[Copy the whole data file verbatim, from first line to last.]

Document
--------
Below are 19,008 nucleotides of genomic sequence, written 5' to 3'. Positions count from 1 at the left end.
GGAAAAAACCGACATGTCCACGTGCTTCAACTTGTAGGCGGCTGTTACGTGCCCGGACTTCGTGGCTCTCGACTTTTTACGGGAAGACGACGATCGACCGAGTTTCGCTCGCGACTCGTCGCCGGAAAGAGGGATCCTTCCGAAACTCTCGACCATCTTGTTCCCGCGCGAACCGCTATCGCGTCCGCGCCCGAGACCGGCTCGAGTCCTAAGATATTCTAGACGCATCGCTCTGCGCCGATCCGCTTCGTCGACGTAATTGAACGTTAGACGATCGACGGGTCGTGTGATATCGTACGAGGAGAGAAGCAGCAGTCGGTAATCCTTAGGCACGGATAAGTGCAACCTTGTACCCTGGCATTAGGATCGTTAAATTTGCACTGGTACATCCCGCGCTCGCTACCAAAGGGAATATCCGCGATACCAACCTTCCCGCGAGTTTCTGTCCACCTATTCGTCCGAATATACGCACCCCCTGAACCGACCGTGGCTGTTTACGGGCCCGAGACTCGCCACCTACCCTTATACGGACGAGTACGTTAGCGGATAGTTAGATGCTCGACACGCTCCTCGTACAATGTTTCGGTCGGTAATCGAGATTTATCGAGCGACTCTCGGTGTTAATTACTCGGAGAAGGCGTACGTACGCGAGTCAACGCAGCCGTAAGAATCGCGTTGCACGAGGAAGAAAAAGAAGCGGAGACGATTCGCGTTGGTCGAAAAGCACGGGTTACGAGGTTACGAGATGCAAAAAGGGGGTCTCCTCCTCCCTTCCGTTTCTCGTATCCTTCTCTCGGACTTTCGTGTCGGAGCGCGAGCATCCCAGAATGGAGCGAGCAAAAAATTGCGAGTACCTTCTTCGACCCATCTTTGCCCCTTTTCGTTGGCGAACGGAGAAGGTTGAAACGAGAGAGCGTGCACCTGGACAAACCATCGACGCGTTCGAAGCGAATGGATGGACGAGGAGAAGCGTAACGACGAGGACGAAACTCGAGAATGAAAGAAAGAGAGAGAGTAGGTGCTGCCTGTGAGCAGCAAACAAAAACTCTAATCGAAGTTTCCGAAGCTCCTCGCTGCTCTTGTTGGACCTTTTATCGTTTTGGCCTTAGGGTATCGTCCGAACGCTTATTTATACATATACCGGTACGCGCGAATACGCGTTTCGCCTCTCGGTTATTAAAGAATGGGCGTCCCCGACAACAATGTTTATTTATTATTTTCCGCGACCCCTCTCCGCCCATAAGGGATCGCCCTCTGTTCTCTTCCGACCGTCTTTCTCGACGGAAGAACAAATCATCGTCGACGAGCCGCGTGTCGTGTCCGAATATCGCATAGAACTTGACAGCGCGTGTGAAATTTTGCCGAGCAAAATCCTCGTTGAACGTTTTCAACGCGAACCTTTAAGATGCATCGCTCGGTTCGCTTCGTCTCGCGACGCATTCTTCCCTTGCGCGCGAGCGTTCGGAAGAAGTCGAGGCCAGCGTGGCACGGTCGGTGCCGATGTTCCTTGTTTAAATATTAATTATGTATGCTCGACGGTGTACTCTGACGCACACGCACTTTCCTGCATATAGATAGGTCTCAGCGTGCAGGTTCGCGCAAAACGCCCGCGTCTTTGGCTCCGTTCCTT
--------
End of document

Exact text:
Below are 19,008 nucleotides of genomic sequence, written 5' to 3'. Positions count from 1 at the left end.
GGAAAAAACCGACATGTCCACGTGCTTCAACTTGTAGGCGGCTGTTACGTGCCCGGACTTCGTGGCTCTCGACTTTTTACGGGAAGACGACGATCGACCGAGTTTCGCTCGCGACTCGTCGCCGGAAAGAGGGATCCTTCCGAAACTCTCGACCATCTTGTTCCCGCGCGAACCGCTATCGCGTCCGCGCCCGAGACCGGCTCGAGTCCTAAGATATTCTAGACGCATCGCTCTGCGCCGATCCGCTTCGTCGACGTAATTGAACGTTAGACGATCGACGGGTCGTGTGATATCGTACGAGGAGAGAAGCAGCAGTCGGTAATCCTTAGGCACGGATAAGTGCAACCTTGTACCCTGGCATTAGGATCGTTAAATTTGCACTGGTACATCCCGCGCTCGCTACCAAAGGGAATATCCGCGATACCAACCTTCCCGCGAGTTTCTGTCCACCTATTCGTCCGAATATACGCACCCCCTGAACCGACCGTGGCTGTTTACGGGCCCGAGACTCGCCACCTACCCTTATACGGACGAGTACGTTAGCGGATAGTTAGATGCTCGACACGCTCCTCGTACAATGTTTCGGTCGGTAATCGAGATTTATCGAGCGACTCTCGGTGTTAATTACTCGGAGAAGGCGTACGTACGCGAGTCAACGCAGCCGTAAGAATCGCGTTGCACGAGGAAGAAAAAGAAGCGGAGACGATTCGCGTTGGTCGAAAAGCACGGGTTACGAGGTTACGAGATGCAAAAAGGGGGTCTCCTCCTCCCTTCCGTTTCTCGTATCCTTCTCTCGGACTTTCGTGTCGGAGCGCGAGCATCCCAGAATGGAGCGAGCAAAAAATTGCGAGTACCTTCTTCGACCCATCTTTGCCCCTTTTCGTTGGCGAACGGAGAAGGTTGAAACGAGAGAGCGTGCACCTGGACAAACCATCGACGCGTTCGAAGCGAATGGATGGACGAGGAGAAGCGTAACGACGAGGACGAAACTCGAGAATGAAAGAAAGAGAGAGAGTAGGTGCTGCCTGTGAGCAGCAAACAAAAACTCTAATCGAAGTTTCCGAAGCTCCTCGCTGCTCTTGTTGGACCTTTTATCGTTTTGGCCTTAGGGTATCGTCCGAACGCTTATTTATACATATACCGGTACGCGCGAATACGCGTTTCGCCTCTCGGTTATTAAAGAATGGGCGTCCCCGACAACAATGTTTATTTATTATTTTCCGCGACCCCTCTCCGCCCATAAGGGATCGCCCTCTGTTCTCTTCCGACCGTCTTTCTCGACGGAAGAACAAATCATCGTCGACGAGCCGCGTGTCGTGTCCGAATATCGCATAGAACTTGACAGCGCGTGTGAAATTTTGCCGAGCAAAATCCTCGTTGAACGTTTTCAACGCGAACCTTTAAGATGCATCGCTCGGTTCGCTTCGTCTCGCGACGCATTCTTCCCTTGCGCGCGAGCGTTCGGAAGAAGTCGAGGCCAGCGTGGCACGGTCGGTGCCGATGTTCCTTGTTTAAATATTAATTATGTATGCTCGACGGTGTACTCTGACGCACACGCACTTTCCTGCATATAGATAGGTCTCAGCGTGCAGGTTCGCGCAAAACGCCCGCGTCTTTGGCTCCGTTCCTT